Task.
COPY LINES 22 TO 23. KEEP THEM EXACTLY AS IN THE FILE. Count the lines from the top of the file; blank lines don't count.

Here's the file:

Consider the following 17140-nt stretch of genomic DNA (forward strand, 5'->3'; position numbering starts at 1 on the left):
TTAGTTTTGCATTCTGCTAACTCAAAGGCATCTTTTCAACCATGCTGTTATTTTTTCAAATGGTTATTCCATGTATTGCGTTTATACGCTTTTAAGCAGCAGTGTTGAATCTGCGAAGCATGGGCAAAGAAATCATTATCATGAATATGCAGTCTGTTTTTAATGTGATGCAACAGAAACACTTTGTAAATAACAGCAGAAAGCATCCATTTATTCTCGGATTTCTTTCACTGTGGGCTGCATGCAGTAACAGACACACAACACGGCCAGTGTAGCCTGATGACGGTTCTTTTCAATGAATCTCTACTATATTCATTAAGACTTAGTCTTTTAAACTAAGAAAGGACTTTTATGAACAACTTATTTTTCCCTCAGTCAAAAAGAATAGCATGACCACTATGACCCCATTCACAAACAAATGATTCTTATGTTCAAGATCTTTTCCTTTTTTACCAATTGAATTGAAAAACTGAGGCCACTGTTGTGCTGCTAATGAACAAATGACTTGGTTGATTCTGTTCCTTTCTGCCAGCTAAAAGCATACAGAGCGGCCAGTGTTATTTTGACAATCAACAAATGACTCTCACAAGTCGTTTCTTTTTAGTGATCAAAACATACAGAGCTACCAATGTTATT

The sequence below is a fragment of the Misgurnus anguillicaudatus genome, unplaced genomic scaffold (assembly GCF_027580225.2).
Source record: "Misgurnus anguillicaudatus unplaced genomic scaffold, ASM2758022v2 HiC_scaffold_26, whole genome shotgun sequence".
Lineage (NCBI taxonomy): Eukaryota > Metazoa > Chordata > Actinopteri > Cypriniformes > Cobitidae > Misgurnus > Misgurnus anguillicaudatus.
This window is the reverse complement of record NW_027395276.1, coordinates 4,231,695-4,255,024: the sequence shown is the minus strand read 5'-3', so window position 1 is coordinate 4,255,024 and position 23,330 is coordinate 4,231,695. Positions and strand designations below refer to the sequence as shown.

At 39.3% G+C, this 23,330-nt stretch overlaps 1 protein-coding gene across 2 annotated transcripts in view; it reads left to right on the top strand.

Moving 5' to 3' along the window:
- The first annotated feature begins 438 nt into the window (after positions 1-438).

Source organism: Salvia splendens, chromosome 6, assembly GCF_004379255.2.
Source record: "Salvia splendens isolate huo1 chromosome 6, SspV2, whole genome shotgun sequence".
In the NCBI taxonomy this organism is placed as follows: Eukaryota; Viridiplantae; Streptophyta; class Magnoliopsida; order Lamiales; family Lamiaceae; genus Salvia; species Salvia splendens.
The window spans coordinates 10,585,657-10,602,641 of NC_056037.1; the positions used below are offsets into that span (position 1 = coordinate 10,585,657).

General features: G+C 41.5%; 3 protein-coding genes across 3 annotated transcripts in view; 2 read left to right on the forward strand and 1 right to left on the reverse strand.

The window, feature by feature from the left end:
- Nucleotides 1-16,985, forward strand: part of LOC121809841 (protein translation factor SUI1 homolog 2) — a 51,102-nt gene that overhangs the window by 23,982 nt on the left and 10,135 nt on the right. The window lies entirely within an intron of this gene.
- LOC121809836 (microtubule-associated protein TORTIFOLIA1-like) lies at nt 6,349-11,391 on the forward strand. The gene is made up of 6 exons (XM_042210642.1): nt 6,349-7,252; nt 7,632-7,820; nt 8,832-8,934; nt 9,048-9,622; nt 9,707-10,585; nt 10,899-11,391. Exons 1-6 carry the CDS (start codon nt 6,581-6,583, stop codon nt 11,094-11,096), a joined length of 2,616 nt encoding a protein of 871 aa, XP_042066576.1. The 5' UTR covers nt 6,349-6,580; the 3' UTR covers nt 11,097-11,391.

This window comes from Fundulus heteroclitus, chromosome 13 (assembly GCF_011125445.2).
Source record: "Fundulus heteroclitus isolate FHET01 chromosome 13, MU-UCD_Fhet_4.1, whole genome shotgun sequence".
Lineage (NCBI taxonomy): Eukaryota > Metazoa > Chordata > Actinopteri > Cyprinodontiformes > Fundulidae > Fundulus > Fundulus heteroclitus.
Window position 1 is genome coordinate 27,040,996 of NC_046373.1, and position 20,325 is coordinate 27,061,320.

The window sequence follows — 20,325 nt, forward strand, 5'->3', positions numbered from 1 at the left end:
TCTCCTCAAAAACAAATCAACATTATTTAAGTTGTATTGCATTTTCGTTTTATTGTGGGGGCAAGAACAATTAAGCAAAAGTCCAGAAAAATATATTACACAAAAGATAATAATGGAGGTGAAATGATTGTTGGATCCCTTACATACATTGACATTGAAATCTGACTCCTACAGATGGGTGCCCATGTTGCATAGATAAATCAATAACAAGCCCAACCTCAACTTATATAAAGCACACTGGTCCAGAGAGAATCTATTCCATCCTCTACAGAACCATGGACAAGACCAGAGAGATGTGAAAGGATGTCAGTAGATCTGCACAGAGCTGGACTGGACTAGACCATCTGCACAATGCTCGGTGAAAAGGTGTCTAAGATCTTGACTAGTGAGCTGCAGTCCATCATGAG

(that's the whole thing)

The window sequence follows — 20,325 nt, forward strand, 5'->3', positions numbered from 1 at the left end:
TCTCCTCAAAAACAAATCAACATTATTTAAGTTGTATTGCATTTTCGTTTTATTGTGGGGGCAAGAACAATTAAGCAAAAGTCCAGAAAAATATATTACACAAAAGATAATAATGGAGGTGAAATGATTGTTGGATCCCTTACATACATTGACATTGAAATCTGACTCCTACAGATGGGTGCCCATGTTGCATAGATAAATCAATAACAAGCCCAACCTCAACTTATATAAAGCACACTGGTCCAGAGAGAATCTATTCCATCCTCTACAGAACCATGGACAAGACCAGAGAGATGTGAAAGGATGTCAGTAGATCTGCACAGAGCTGGACTGGACTAGACCATCTGCACAATGCTCGGTGAAAAGGTGTCTAAGATCTTGACTAGTGAGCTGCAGTCCATCATGAG